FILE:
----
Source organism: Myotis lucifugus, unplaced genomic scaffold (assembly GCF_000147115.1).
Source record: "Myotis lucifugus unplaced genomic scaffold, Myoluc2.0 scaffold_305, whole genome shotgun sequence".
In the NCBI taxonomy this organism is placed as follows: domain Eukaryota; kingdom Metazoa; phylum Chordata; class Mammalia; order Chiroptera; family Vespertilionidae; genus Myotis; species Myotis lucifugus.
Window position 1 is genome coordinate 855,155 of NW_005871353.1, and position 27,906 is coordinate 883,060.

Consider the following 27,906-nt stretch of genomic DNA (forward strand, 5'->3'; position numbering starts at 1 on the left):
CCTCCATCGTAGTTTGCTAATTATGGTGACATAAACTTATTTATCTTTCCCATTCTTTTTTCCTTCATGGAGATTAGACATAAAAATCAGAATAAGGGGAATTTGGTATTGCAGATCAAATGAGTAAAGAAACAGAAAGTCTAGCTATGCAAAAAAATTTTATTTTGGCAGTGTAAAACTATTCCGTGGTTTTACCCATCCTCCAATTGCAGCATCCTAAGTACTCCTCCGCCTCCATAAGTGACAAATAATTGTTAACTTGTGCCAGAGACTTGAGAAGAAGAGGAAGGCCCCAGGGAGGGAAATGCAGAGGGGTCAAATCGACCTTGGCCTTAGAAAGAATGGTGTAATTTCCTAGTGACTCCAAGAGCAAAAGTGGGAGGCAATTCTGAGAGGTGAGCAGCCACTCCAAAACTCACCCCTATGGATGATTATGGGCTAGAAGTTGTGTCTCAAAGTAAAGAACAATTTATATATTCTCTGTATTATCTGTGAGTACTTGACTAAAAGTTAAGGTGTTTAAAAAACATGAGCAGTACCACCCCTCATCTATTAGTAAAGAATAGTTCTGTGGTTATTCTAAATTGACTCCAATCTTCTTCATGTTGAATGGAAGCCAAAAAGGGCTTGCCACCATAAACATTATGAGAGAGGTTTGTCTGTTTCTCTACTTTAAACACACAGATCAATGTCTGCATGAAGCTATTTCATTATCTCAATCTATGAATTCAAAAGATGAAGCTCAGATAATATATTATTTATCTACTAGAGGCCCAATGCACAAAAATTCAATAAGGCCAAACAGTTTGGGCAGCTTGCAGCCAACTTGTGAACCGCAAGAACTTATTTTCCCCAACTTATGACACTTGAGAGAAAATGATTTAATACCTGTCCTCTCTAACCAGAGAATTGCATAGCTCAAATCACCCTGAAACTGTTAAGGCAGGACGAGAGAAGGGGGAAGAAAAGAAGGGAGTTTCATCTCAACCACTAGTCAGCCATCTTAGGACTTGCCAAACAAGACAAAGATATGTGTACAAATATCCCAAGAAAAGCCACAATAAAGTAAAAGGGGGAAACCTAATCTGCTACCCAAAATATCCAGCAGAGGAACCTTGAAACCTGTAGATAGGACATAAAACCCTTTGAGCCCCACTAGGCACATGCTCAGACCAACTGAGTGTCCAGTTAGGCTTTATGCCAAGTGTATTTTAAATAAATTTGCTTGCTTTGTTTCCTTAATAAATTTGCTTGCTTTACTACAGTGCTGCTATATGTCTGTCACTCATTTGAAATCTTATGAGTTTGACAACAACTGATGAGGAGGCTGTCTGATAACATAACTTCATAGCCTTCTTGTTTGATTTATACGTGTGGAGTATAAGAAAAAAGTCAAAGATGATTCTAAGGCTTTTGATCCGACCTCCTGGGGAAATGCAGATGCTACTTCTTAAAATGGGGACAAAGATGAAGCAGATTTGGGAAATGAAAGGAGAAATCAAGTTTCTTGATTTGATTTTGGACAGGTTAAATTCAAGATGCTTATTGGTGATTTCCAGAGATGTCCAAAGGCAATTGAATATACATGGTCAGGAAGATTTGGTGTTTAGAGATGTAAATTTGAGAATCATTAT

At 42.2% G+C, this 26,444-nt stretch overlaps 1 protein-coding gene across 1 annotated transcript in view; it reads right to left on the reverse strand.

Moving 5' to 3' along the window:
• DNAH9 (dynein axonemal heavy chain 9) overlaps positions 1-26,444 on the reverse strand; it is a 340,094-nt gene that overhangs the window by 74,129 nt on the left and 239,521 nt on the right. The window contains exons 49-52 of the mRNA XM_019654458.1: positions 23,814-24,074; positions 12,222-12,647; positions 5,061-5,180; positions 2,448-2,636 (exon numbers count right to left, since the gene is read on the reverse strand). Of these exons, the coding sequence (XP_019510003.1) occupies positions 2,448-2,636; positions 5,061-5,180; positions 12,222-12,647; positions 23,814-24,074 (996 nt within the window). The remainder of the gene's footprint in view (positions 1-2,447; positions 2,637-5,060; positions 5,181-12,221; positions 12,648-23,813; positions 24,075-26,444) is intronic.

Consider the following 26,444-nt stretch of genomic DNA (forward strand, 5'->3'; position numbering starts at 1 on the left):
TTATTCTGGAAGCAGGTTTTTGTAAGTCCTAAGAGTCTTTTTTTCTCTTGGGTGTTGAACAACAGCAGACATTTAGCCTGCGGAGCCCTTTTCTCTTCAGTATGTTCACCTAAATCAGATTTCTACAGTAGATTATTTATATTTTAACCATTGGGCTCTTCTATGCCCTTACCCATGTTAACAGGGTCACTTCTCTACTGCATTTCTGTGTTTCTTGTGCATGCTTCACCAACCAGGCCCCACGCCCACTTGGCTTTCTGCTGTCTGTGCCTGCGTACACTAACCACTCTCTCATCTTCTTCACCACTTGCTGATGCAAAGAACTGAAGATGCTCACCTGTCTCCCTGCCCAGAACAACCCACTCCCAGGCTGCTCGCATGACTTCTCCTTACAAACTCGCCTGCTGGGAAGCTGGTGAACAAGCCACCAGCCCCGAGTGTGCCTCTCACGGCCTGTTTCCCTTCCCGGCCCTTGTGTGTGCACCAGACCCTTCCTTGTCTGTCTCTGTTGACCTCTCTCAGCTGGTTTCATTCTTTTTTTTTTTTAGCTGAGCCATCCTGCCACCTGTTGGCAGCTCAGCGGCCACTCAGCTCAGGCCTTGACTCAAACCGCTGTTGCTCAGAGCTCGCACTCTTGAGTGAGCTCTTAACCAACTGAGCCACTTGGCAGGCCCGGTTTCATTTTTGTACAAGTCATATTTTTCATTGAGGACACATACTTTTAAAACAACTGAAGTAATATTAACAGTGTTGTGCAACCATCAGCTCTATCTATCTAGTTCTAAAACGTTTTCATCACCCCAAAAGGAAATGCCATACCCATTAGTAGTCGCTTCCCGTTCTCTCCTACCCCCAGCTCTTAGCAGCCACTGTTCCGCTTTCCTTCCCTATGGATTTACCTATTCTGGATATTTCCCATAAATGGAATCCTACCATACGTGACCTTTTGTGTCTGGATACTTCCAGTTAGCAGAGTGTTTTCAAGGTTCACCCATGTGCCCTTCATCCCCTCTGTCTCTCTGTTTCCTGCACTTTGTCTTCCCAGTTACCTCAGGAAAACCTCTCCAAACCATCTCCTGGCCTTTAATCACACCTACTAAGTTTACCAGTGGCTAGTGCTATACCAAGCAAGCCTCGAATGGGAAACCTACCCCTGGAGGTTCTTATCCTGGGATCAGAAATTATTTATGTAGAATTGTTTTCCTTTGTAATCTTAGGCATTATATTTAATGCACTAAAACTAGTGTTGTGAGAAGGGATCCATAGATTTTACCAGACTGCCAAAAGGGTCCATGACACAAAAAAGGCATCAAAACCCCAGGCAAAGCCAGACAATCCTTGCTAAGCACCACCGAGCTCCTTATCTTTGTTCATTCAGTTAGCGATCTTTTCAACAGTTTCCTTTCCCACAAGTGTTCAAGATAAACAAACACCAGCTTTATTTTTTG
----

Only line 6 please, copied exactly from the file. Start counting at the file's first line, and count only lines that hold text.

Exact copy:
CCTCCATCGTAGTTTGCTAATTATGGTGACATAAACTTATTTATCTTTCCCATTCTTTTTTCCTTCATGGAGATTAGACATAAAAATCAGAATAAGGGGAATTTGGTATTGCAGATCAAATGAGTAAAGAAACAGAAAGTCTAGCTATGCAAAAAAATTTTATTTTGGCAGTGTAAAACTATTCCGTGGTTTTACCCATCCTCCAATTGCAGCATCCTAAGTACTCCTCCGCCTCCATAAGTGACAAATAATTGTTAACTTGTGCCAGAGACTTGAGAAGAAGAGGAAGGCCCCAGGGAGGGAAATGCAGAGGGGTCAAATCGACCTTGGCCTTAGAAAGAATGGTGTAATTTCCTAGTGACTCCAAGAGCAAAAGTGGGAGGCAATTCTGAGAGGTGAGCAGCCACTCCAAAACTCACCCCTATGGATGATTATGGGCTAGAAGTTGTGTCTCAAAGTAAAGAACAATTTATATATTCTCTGTATTATCTGTGAGTACTTGACTAAAAGTTAAGGTGTTTAAAAAACATGAGCAGTACCACCCCTCATCTATTAGTAAAGAATAGTTCTGTGGTTATTCTAAATTGACTCCAATCTTCTTCATGTTGAATGGAAGCCAAAAAGGGCTTGCCACCATAAACATTATGAGAGAGGTTTGTCTGTTTCTCTACTTTAAACACACAGATCAATGTCTGCATGAAGCTATTTCATTATCTCAATCTATGAATTCAAAAGATGAAGCTCAGATAATATATTATTTATCTACTAGAGGCCCAATGCACAAAAATTCAATAAGGCCAAACAGTTTGGGCAGCTTGCAGCCAACTTGTGAACCGCAAGAACTTATTTTCCCCAACTTATGACACTTGAGAGAAAATGATTTAATACCTGTCCTCTCTAACCAGAGAATTGCATAGCTCAAATCACCCTGAAACTGTTAAGGCAGGACGAGAGAAGGGGGAAGAAAAGAAGGGAGTTTCATCTCAACCACTAGTCAGCCATCTTAGGACTTGCCAAACAAGACAAAGATATGTGTACAAATATCCCAAGAAAAGCCACAATAAAGTAAAAGGGGGAAACCTAATCTGCTACCCAAAATATCCAGCAGAGGAACCTTGAAACCTGTAGATAGGACATAAAACCCTTTGAGCCCCACTAGGCACATGCTCAGACCAACTGAGTGTCCAGTTAGGCTTTATGCCAAGTGTATTTTAAATAAATTTGCTTGCTTTGTTTCCTTAATAAATTTGCTTGCTTTACTACAGTGCTGCTATATGTCTGTCACTCATTTGAAATCTTATGAGTTTGACAACAACTGATGAGGAGGCTGTCTGATAACATAACTTCATAGCCTTCTTGTTTGATTTATACGTGTGGAGTATAAGAAAAAAGTCAAAGATGATTCTAAGGCTTTTGATCCGACCTCCTGGGGAAATGCAGATGCTACTTCTTAAAATGGGGACAAAGATGAAGCAGATTTGGGAAATGAAAGGAGAAATCAAGTTTCTTGATTTGATTTTGGACAGGTTAAATTCAAGATGCTTATTGGTGATTTCCAGAGATGTCCAAAGGCAATTGAATATACATGGTCAGGAAGATTTGGTGTTTAGAGATGTAAATTTGAGAATCATTAT